For crawlers and early walkers (one year and up):

gift guide - Sidekick carrier and bagSidekick Diaper Bag and Carrier
Another cool combo product from the makers of the Travelmate car seat/wheelie bag gear, the Sidekick can be used as a hip carrier, shoulder or waist-strap diaper bag, or both. It’s good for when you want the option of carrying the baby occasionally but without extra gear, though the weight distribution might make this uncomfortable for a long day out. It’s also sleek and un-girly enough that either parent should feel comfortable about wearing as a bag or carrier.

gift guide - Bobux shoesBobux soft-soled shoes
Although everyone loves giving them as gifts, new babies really don’t need shoes. Babies taking their first steps might want a little more protection without too much structure, which is when these soft-soled shoes are perfect. Even as a confident walker, we still pack these for flying days, since they are light enough to be comfortable for a nap on the plane (and not bother the parent holding her), but give some traction and coverage for any airport explorations.

For older toddlers:

gift guide - Boba Air carrierBoba Air
For the first year and a half, the Boba wrap has been my go-to carrier and I included it in last year’s gift guide. As babies get heavier and more independent, parents will use carriers less and less, but they still come in handy in situations when you can’t use a stroller but need to keep your child contained. The Boba Air is a good option to keep stashed in a bag for when you need it. About half the weight (and price) of an Ergo, it can be folded into its own pouch when not in use, and worn as a front or back carrier.

gift guide - Leapfrog LeapPadLeapfrog LeapPad
I like to limit my daughter’s travel toys to things small and inexpensive, like a cosmetics bag with travel-sized toiletries, a deck of cards, or a metal pencil case filled with magnets, all available at a 99-cent store. But for really long-haul flights, you want to break out the big guns, and the Leap Pad learning tablets from Leapfrog are a good investment. Technically, they are for kids age 3 and up, but these days, as babies are able to operate iPhones practically out of the womb, toddlers can still find it entertaining. Yes, there are also plenty of educational apps and kid-friendly accessories for tablets, but if you’d rather keep your iPad to yourself and free from little fingers, this $79 (for the original LeapPad 1 shown here) device is a worth putting on your Santa list. Remember to keep volume low on flights, even though the sound beats that of a screaming child, it can still be an annoyance to other passengers until your child is ready for earphones.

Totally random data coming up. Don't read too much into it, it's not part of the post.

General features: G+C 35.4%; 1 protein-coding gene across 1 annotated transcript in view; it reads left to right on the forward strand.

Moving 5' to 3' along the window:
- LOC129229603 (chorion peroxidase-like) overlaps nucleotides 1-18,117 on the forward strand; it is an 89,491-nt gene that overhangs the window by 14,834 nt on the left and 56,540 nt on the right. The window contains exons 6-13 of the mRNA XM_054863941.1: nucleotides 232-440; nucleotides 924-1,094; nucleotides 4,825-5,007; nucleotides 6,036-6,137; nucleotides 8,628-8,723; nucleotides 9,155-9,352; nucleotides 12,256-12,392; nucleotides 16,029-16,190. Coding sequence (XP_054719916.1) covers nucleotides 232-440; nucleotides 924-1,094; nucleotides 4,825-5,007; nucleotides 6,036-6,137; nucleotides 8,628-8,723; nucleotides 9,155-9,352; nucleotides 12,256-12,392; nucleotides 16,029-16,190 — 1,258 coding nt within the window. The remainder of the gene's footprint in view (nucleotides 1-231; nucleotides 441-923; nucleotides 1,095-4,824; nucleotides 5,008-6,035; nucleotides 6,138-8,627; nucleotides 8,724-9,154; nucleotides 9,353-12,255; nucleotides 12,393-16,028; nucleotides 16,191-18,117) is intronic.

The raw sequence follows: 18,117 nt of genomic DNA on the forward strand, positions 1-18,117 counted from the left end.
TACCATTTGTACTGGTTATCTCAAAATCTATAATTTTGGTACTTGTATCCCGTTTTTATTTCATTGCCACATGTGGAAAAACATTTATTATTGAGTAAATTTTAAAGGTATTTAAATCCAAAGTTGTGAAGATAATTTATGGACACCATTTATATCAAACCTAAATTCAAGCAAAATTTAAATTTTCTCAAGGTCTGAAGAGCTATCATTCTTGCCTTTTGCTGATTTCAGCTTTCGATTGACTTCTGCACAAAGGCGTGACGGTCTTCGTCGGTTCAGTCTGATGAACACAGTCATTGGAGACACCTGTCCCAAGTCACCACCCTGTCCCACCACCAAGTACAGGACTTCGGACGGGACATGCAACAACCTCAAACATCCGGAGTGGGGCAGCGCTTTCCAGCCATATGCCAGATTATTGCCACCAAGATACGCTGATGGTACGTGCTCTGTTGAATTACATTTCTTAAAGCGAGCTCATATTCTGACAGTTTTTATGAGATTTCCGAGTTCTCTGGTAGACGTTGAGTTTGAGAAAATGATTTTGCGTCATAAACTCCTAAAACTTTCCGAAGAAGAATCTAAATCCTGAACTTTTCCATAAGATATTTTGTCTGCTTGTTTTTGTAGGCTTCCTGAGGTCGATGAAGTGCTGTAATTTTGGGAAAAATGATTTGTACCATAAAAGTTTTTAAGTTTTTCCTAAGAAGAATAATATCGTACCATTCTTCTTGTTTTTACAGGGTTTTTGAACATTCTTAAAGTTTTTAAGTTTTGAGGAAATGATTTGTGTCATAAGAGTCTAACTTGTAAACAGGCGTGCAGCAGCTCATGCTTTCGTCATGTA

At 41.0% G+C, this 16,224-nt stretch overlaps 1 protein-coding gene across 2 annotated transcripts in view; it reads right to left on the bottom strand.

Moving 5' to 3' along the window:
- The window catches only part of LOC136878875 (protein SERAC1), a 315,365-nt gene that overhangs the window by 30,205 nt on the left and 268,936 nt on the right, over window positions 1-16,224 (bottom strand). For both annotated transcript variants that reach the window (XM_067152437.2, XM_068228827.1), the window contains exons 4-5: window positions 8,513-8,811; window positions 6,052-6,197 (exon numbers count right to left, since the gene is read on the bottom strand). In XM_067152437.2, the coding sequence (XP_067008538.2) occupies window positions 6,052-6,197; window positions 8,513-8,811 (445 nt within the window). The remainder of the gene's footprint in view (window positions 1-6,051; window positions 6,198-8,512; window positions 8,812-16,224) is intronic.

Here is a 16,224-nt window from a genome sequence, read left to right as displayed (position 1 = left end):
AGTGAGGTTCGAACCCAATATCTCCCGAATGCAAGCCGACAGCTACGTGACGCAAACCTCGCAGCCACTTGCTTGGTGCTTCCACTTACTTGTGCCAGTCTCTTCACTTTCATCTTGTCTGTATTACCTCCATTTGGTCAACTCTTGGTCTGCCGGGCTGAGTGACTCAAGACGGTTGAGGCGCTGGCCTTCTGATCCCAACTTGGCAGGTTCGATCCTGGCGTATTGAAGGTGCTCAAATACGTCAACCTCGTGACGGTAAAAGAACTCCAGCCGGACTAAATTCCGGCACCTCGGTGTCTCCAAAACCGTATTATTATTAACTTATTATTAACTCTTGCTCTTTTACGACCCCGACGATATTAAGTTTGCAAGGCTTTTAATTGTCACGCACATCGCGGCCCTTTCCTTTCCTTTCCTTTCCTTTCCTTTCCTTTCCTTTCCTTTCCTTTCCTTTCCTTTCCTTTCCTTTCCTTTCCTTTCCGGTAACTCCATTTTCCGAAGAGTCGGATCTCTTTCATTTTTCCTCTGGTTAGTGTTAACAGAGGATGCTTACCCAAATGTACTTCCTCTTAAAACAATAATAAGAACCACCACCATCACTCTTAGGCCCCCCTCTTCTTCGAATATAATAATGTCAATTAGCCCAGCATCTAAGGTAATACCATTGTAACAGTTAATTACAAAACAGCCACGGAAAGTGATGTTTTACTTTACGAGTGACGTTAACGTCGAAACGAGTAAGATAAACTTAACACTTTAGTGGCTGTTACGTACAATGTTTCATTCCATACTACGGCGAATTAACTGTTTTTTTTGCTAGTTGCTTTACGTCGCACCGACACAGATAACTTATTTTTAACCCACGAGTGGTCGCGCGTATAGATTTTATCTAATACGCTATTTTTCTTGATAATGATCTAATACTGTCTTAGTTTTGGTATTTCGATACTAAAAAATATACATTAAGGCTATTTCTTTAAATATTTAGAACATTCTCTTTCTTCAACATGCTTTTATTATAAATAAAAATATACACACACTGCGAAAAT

For dreamers:

gift guide - map blanketSoft Cities blanket
Can’t travel this year or want to instill a love of maps early? Get a customized blanket with any map of your choosing. Enter your home address, or perhaps that of a dream destination, and you can add multiple “I am here” or “I was here” markers within a two-mile radius. Available in several color schemes for girls and boys, as well as a watercolor design, the blankets can be customized in different ways to create real works of art. It’s a bit late for this Christmas, but could be ordered for a 2013 trip!

gift guide - phonetic alphabet poster
Phonetic Alphabet poster

Know a frequent flier expecting a lap child? Future aviators and air traffic controllers will need to learn their Alpha Bravo Charlies early. It’s a cute way to show a little travel nerdery in your nursery without a too-obvious airplane theme or being oversimplified for kids. Other travel decor ideas might include airport codes, luggage tags or chalkboard maps.

[Photo credits: QuickSmartGo.com, FlyeBaby.com, Meg Nesterov, GoGoBabyz.com, BobuxUSA.com, BobaFamily.com, Leapfrog.com, SoftCities.net, AllPosters.com]